For the sixth straight month, General Fund revenues fell short of estimate in May, missing the target by $108 million, or 5.5% for the month. The year-to-date revenue deficit grows to $613 million, or 2.3% below estimate (excluding the early transfer of liquor store profits in March). The deficit is now larger than the $581 million the Independent Fiscal Office had forecasted for the fiscal year just one month ago, as tax collections in nearly every category fell short of estimate in May.
Unfortunately, things did not have to be this way.
Looking at revenue growth from the prior fiscal year, it is apparent that this funding crisis is largely self-inflicted. Tax revenue has dropped $173 million from this point in 2012-13. While sales tax shows modest growth and personal income taxes are flat (due in large part to wealthy taxpayers recognizing capital gains on their 2012 returns to avoid a federal tax hike), corporate taxes have fallen $322 million, or 6.9% from last year. Some of the largest portions of this loss of revenue come from the capital stock and franchise tax (down $255 million) and bank taxes (still down $35 million after some late payments in May), both of which had tax rate cuts as part of the 2013-14 budget.
The anemic revenue collections in May push the funding shortfall for the 2014-15 budget to over $1.5 billion. Without new and sustainable revenue, the cuts that would be required to balance the budget could be catastrophic – at a time when the overall economy continues to grow. All gains proposed by Governor Corbett for early childhood programs, education, and other human services would likely be reversed and many non-mandated services could be slashed.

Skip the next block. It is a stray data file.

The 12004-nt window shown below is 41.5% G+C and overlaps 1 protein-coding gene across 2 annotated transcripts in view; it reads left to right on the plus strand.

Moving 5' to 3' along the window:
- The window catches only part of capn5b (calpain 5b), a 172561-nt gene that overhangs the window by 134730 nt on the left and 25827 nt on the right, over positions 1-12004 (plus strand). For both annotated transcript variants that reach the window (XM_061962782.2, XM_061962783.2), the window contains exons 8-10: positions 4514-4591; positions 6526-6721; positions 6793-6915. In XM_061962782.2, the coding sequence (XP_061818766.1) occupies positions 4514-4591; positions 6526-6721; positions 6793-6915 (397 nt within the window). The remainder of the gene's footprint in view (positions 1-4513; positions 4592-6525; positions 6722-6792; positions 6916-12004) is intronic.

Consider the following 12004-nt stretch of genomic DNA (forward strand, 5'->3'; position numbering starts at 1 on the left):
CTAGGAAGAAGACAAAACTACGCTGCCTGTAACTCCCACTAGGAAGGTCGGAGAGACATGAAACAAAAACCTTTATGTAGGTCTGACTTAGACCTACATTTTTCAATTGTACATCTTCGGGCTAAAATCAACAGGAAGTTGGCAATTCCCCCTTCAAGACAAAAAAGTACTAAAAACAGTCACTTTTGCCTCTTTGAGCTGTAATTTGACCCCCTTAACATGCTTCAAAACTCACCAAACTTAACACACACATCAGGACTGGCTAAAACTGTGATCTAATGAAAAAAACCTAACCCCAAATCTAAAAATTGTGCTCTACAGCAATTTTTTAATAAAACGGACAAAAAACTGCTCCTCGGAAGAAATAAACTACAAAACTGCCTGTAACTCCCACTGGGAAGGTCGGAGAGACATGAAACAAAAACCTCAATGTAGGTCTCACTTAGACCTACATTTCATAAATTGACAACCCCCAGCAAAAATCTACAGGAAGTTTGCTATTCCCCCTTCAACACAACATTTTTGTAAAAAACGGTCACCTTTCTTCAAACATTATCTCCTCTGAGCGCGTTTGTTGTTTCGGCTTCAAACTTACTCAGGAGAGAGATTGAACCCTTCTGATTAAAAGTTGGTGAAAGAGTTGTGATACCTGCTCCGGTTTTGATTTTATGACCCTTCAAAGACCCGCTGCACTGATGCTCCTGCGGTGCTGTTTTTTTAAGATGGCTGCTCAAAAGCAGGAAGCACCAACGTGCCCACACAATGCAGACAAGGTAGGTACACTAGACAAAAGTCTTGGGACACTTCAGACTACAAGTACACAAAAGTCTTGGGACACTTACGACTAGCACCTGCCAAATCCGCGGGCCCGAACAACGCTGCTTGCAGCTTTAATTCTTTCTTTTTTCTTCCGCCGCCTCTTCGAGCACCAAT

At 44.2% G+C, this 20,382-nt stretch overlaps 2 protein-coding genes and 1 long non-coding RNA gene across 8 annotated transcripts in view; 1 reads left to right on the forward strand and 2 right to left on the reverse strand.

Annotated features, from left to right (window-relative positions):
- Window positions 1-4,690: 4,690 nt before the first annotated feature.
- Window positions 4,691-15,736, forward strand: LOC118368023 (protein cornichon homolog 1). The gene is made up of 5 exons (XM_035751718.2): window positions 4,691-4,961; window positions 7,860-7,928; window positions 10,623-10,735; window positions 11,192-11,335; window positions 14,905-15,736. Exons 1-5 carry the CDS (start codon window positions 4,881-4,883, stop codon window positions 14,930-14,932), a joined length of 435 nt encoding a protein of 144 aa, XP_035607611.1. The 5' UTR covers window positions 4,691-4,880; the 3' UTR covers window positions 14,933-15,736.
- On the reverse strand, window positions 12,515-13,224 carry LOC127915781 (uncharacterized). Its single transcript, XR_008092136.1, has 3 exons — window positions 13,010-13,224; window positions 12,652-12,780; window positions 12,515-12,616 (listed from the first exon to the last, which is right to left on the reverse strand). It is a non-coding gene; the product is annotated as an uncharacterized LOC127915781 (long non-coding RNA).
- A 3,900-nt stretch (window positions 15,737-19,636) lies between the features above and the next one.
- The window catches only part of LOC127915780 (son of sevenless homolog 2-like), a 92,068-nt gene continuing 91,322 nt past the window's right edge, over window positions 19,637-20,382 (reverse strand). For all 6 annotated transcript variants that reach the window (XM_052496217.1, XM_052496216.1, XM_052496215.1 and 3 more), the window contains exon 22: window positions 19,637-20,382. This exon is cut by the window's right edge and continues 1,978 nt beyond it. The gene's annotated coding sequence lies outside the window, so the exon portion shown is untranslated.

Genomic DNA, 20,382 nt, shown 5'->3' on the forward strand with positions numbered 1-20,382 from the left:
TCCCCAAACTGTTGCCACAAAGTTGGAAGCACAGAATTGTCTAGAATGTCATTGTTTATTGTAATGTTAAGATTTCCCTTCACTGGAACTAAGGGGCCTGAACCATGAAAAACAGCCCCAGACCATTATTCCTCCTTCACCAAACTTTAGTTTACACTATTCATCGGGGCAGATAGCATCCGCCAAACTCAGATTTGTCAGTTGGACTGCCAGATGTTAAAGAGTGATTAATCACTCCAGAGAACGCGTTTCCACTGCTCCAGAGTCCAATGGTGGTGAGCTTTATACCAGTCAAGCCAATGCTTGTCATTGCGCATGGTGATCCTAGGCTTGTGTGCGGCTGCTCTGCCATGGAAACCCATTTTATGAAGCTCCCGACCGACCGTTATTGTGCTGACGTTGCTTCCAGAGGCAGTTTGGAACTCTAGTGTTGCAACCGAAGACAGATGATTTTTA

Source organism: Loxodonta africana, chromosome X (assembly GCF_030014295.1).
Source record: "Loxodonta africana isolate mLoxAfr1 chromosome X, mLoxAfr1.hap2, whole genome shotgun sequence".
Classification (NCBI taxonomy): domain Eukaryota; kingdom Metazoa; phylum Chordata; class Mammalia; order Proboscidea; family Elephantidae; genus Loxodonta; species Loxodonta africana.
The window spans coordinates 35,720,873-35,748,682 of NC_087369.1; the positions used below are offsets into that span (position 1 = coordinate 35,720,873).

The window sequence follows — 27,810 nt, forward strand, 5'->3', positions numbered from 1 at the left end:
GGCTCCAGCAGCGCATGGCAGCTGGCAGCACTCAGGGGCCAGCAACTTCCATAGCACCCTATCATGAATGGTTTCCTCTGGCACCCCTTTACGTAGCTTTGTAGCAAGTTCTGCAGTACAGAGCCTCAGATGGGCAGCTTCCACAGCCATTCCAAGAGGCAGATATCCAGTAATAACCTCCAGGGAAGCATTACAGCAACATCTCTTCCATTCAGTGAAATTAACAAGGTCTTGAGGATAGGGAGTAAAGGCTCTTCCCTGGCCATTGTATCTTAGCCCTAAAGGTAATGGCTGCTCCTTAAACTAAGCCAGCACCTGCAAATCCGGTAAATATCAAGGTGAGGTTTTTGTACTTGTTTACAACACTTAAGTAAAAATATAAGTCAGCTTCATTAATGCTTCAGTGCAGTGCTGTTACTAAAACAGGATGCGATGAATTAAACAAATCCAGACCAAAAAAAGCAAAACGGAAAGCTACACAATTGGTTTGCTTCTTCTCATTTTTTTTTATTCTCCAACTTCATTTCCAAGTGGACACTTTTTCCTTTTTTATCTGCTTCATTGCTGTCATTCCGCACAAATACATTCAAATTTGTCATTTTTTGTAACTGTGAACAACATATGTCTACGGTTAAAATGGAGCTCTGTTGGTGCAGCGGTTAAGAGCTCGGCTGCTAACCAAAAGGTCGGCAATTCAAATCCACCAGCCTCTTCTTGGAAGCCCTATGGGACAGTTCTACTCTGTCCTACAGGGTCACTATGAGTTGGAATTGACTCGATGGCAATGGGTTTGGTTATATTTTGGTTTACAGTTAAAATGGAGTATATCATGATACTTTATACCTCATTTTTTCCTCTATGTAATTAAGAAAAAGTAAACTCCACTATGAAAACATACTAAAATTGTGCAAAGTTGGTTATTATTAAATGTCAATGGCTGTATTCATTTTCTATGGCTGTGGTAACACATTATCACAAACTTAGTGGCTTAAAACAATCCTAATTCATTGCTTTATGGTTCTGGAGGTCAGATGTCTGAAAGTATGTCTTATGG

At a time when other states are starting to see healthier revenue gains, Pennsylvania is falling behind – making it more difficult to restore previous cuts to education, health care, and critical human services. With less than a month left to enact a new spending plan for 2014-15, it is clear that Pennsylvania must take a balanced approach and consider new revenues to bridge the $1.5 billion funding gap.
 Pennsylvania’s tax revenue growth ranked 30th highest out of 46 states reporting revenues in the 1st quarter of 2014 according to data compiled by the Rockefeller Institute, http://www.rockinst.org/pdf/government_finance/state_revenue_report/2014-05-06_Data_Alert.pdf.